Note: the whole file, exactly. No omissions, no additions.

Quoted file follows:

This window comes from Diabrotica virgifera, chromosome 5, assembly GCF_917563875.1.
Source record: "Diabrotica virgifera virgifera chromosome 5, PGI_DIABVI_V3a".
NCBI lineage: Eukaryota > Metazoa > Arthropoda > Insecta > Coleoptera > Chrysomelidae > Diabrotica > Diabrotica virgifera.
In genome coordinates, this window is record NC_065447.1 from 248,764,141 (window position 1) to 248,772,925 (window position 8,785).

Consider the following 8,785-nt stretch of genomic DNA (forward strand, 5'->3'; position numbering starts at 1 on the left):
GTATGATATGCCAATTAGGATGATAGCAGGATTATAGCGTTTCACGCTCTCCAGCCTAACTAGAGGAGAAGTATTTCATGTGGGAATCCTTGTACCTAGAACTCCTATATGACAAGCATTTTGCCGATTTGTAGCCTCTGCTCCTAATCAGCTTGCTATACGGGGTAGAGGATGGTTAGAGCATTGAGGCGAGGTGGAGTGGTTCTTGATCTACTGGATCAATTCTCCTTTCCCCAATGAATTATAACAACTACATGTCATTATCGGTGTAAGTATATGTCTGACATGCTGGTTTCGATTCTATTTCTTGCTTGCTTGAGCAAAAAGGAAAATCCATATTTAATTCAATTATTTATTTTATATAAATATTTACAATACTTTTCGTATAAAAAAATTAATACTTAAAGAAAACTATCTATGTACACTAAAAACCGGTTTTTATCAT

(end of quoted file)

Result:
This window comes from Diabrotica virgifera, chromosome 5, assembly GCF_917563875.1.
Source record: "Diabrotica virgifera virgifera chromosome 5, PGI_DIABVI_V3a".
NCBI lineage: Eukaryota > Metazoa > Arthropoda > Insecta > Coleoptera > Chrysomelidae > Diabrotica > Diabrotica virgifera.
In genome coordinates, this window is record NC_065447.1 from 248,764,141 (window position 1) to 248,772,925 (window position 8,785).

Consider the following 8,785-nt stretch of genomic DNA (forward strand, 5'->3'; position numbering starts at 1 on the left):
GTATGATATGCCAATTAGGATGATAGCAGGATTATAGCGTTTCACGCTCTCCAGCCTAACTAGAGGAGAAGTATTTCATGTGGGAATCCTTGTACCTAGAACTCCTATATGACAAGCATTTTGCCGATTTGTAGCCTCTGCTCCTAATCAGCTTGCTATACGGGGTAGAGGATGGTTAGAGCATTGAGGCGAGGTGGAGTGGTTCTTGATCTACTGGATCAATTCTCCTTTCCCCAATGAATTATAACAACTACATGTCATTATCGGTGTAAGTATATGTCTGACATGCTGGTTTCGATTCTATTTCTTGCTTGCTTGAGCAAAAAGGAAAATCCATATTTAATTCAATTATTTATTTTATATAAATATTTACAATACTTTTCGTATAAAAAAATTAATACTTAAAGAAAACTATCTATGTACACTAAAAACCGGTTTTTATCAT